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Systematic clinical supervision and its effects for nurses handling demanding care situations. Interviews with Swedish district nurses and hospital nurses in cancer care.

  • Maj-Britt Pålsson
  • Ingalill Rahm Hallberg
  • Astrid Norberg
  • Sten Isovaara
Publishing year: 1994
Language: English
Pages: 385-394
Publication/Series: Cancer Nursing
Volume: 17
Issue: 5
Document type: Journal article
Publisher: Lippincott Williams & Wilkins

Abstract english

This study reports the findings of how district nurses (n = 23) and hospital nurses (n = 9) in cancer care experienced social support in immediate connection with demanding care situations, as well as the effect of systematic clinical supervision. The study is based on their own accounts. The data were collected by means of semi-structured interviews. The findings indicate that there is a great need to unburden oneself of job-related thoughts and feelings, and to receive support after having been in emotionally demanding care situations. The nurses were of the opinion that the supervision had provided relief, confirmation, and professional development. These findings can be understood in the light of Antonovsky's theory, "sense of coherence," which comprises the components: comprehensibility, manageability, and meaningfulness. More research is needed to discover further ways to support the personnel.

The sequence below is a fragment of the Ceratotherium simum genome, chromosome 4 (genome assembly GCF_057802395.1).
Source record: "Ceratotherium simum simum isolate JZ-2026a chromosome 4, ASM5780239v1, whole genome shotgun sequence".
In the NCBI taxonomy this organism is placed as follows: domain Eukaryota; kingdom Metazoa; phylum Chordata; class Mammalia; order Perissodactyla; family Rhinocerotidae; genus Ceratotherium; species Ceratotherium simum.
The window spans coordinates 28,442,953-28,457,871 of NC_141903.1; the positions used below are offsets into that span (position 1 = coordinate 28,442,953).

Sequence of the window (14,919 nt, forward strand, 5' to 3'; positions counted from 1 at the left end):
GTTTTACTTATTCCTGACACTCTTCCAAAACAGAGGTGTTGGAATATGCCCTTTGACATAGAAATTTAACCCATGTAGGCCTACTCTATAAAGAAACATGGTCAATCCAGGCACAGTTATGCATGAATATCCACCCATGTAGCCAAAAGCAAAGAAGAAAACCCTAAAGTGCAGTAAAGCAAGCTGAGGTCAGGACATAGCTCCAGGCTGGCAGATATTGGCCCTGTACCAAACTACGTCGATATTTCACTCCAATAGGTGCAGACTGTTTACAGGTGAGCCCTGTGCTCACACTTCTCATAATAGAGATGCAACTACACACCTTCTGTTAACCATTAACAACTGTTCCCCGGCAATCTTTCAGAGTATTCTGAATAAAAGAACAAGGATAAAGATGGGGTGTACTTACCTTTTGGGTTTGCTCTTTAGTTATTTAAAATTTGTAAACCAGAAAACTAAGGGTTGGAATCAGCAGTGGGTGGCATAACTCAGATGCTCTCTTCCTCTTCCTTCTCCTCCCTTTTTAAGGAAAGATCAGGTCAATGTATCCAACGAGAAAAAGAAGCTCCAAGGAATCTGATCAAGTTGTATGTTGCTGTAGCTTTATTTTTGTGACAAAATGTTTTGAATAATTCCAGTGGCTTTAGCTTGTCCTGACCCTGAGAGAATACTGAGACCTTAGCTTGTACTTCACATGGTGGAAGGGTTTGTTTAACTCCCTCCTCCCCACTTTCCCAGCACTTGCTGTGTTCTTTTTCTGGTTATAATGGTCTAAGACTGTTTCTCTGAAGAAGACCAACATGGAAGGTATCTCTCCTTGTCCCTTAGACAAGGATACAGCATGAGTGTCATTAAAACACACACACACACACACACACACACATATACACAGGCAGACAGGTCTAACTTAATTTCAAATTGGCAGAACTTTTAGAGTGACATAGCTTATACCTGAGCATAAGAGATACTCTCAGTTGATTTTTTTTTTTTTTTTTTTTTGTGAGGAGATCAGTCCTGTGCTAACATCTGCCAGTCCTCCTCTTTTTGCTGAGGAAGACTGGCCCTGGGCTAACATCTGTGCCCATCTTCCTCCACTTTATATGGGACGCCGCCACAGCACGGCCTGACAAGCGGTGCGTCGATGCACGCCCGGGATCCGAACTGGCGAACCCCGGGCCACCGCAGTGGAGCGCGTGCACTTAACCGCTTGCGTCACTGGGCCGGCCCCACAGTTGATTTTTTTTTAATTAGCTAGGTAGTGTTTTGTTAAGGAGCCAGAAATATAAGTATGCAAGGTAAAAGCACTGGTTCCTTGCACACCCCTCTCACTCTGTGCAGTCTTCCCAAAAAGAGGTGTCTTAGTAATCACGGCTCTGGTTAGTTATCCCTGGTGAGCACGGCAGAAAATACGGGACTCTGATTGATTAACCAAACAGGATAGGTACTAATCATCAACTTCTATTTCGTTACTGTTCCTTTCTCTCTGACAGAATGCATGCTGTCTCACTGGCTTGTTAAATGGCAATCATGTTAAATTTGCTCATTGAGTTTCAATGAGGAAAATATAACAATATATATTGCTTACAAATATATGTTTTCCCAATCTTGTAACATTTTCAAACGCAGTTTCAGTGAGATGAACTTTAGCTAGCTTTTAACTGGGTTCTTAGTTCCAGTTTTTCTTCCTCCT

• Nursing


  • ISSN: 1538-9804
Ingalill Rahm Hallberg
E-mail: ingalill [dot] rahm_hallberg [at] med [dot] lu [dot] se

Professor emerita

Health-promoting Complex Interventions